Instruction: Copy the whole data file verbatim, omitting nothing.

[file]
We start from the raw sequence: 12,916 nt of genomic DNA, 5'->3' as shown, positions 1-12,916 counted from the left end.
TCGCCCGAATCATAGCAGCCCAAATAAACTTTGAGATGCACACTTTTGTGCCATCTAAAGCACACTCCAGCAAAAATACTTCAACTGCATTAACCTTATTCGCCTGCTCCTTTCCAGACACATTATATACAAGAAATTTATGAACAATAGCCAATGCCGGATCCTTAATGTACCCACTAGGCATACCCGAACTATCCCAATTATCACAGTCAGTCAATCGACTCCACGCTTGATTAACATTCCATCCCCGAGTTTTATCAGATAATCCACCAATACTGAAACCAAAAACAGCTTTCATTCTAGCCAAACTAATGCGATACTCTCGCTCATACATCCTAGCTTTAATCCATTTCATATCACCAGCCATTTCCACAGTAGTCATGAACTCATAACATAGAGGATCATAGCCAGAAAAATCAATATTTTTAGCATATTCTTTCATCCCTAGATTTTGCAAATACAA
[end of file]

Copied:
We start from the raw sequence: 12,916 nt of genomic DNA, 5'->3' as shown, positions 1-12,916 counted from the left end.
TCGCCCGAATCATAGCAGCCCAAATAAACTTTGAGATGCACACTTTTGTGCCATCTAAAGCACACTCCAGCAAAAATACTTCAACTGCATTAACCTTATTCGCCTGCTCCTTTCCAGACACATTATATACAAGAAATTTATGAACAATAGCCAATGCCGGATCCTTAATGTACCCACTAGGCATACCCGAACTATCCCAATTATCACAGTCAGTCAATCGACTCCACGCTTGATTAACATTCCATCCCCGAGTTTTATCAGATAATCCACCAATACTGAAACCAAAAACAGCTTTCATTCTAGCCAAACTAATGCGATACTCTCGCTCATACATCCTAGCTTTAATCCATTTCATATCACCAGCCATTTCCACAGTAGTCATGAACTCATAACATAGAGGATCATAGCCAGAAAAATCAATATTTTTAGCATATTCTTTCATCCCTAGATTTTGCAAATACAA